SNOW-375 is an API to the Snowglobe code base to query reflexive information that affects Avatar, Agent, Assets, Inventory, Gestures, and other states of the client as it interacts with the virtual world. In order to enable the widest range of devices and scripts to communicate with the client, the API is language-agnostic. The flexibility of client-side scripting is a significant feature of SNOW-375.
SNOW-375 allows for a multi-headed client architecture instead of a single monolithic design. There are many possibilities to this besides client-side scripting, like augmented reality devices, gesture recognition devices, social networking, advanced heads-up displays, integrated desktop programs (desklets), joysticks, machinima tools, and many more. Multi-headed clients are also significant, yet its transport layer may be platform dependent.
Another significant feature of SNOW-375 is that it has enabled right-to-left (bidi glyphs) text, which means that the Second most spoken language in the world is enabled by client-side scripted communicator since Snowglobe has only supported left-to-right user interfaces. We used the scripts control toolkits that were already available to display advanced input and output methods for automatic detection of text direction and glyph shaping. This immediately opens up Second Life much larger audience than thought to already have.
SNOW-375 is based on the ReST design paradigm, so the transport layer can be fully abstracted from its default style, HTTP. Each query uses a named resource, a ReST method, and a LLSD formatted payload. Being reflexive, the flow of the query can be unidirectional to an another process, bidirectional between two processes, or internalized to an implementation. The named resources relate to a URL (to normally build a URI) used to process a query method with a payload.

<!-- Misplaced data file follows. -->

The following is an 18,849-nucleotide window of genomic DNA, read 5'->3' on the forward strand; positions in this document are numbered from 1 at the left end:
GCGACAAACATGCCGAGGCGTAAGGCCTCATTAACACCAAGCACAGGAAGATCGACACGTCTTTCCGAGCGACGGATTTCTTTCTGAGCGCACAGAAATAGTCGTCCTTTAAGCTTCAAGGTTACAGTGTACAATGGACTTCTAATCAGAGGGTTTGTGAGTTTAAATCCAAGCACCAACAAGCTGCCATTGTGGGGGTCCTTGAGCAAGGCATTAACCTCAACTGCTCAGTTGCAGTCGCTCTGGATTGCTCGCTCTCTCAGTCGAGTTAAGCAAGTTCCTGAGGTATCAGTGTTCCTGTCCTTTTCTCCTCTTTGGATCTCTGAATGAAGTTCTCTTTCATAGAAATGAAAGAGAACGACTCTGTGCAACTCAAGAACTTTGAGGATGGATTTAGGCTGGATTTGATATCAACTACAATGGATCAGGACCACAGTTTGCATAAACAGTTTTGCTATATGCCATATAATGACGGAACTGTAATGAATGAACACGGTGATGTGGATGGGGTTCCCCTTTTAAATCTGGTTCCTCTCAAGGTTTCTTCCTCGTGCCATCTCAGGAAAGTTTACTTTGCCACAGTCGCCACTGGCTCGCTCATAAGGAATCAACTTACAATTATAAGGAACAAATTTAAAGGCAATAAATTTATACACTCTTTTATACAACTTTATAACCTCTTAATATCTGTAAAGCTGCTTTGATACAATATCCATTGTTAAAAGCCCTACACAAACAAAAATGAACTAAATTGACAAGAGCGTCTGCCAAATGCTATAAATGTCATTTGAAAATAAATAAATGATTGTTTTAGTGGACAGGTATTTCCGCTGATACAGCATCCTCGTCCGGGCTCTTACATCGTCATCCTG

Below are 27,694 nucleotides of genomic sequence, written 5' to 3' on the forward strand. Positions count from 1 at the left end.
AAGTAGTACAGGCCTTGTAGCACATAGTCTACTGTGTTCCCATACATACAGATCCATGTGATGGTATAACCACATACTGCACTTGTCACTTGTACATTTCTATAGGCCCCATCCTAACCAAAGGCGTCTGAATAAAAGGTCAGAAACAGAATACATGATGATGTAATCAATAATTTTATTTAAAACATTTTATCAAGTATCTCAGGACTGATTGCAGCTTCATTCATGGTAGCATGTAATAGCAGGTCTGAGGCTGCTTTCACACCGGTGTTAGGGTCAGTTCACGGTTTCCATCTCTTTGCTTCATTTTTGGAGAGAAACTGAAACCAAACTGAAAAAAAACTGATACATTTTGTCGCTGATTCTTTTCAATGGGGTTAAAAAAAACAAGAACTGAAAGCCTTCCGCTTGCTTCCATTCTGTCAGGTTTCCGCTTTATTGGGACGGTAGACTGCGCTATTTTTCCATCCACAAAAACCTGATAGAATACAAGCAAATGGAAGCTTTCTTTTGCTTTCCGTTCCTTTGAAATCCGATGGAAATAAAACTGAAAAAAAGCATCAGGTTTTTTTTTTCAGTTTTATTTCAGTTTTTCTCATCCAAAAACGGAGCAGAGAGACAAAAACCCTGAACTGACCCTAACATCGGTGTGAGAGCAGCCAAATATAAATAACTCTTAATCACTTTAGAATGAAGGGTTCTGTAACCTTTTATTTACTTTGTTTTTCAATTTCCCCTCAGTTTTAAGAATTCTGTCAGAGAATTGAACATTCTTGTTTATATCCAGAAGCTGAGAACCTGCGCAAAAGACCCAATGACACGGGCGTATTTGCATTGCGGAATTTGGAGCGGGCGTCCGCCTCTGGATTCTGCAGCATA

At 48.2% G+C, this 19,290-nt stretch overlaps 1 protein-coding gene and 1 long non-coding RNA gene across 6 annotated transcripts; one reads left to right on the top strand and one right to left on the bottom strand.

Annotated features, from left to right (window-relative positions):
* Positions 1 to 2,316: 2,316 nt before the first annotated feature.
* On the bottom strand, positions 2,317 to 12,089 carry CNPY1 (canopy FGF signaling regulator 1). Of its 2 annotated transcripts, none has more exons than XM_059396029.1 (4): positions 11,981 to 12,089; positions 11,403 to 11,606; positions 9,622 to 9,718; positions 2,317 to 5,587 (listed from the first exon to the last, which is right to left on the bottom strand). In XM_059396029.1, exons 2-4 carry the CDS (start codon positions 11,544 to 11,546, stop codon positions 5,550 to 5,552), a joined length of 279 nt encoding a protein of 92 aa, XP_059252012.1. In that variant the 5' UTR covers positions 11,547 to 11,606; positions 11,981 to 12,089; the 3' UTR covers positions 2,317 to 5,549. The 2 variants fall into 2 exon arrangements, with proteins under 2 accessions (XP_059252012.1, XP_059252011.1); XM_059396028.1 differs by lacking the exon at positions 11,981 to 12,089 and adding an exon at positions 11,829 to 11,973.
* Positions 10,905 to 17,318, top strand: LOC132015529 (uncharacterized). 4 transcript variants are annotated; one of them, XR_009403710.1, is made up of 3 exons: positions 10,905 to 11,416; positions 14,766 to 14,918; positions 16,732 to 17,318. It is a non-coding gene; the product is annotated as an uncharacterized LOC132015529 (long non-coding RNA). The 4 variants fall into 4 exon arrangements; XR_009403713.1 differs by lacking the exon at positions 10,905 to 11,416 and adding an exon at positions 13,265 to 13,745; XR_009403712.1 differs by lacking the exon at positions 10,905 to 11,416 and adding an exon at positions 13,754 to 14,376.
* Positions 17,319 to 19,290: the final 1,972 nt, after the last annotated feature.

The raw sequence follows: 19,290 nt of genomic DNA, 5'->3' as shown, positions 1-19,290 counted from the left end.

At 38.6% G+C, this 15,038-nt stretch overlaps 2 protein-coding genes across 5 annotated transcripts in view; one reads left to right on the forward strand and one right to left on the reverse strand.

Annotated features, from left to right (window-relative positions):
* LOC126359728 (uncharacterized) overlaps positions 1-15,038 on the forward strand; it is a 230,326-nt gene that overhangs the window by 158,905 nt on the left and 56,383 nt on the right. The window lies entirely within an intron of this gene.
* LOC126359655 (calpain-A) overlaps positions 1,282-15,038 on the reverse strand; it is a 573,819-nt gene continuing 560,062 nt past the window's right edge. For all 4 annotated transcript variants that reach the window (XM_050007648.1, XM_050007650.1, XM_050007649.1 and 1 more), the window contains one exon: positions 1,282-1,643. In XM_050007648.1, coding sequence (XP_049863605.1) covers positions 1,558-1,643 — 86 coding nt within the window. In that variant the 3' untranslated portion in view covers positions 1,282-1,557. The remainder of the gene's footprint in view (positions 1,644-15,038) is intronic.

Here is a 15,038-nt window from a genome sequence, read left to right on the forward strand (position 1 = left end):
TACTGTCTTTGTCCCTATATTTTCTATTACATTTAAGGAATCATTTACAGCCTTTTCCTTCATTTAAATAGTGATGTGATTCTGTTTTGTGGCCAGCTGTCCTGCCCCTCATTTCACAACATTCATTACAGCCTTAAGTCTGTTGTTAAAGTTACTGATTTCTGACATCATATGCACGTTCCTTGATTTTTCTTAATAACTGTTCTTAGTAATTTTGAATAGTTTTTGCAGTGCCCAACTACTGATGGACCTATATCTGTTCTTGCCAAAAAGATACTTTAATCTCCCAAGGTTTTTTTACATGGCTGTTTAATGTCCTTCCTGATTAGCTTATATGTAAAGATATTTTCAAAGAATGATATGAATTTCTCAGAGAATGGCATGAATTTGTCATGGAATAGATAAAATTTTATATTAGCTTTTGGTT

Resources may overlap functionality with VWRAP, yet VWRAP has not been designed for the dynamics that SNOW-375 demands. VWRAP has assumed a single headed client, yet SNOW-375 has been designed from the start to support multi-headed clients that may not be on the same host. In this sense, the protocol assumes a default channel through the Snowglobe client for maximum ability, yet concurrent application may use their own channel. HTTP Textures is an example where positional data is gathered from the Snowglobe client, yet the tiles are downloaded directly to the concurrent application instead of through the Snowglobe client. This multi-headed design allows the Snowglobe client to preform and not waste time with bandwidth it doesn't need to process.
For a dictionary of API resources, please see: All SNOW-375 Resources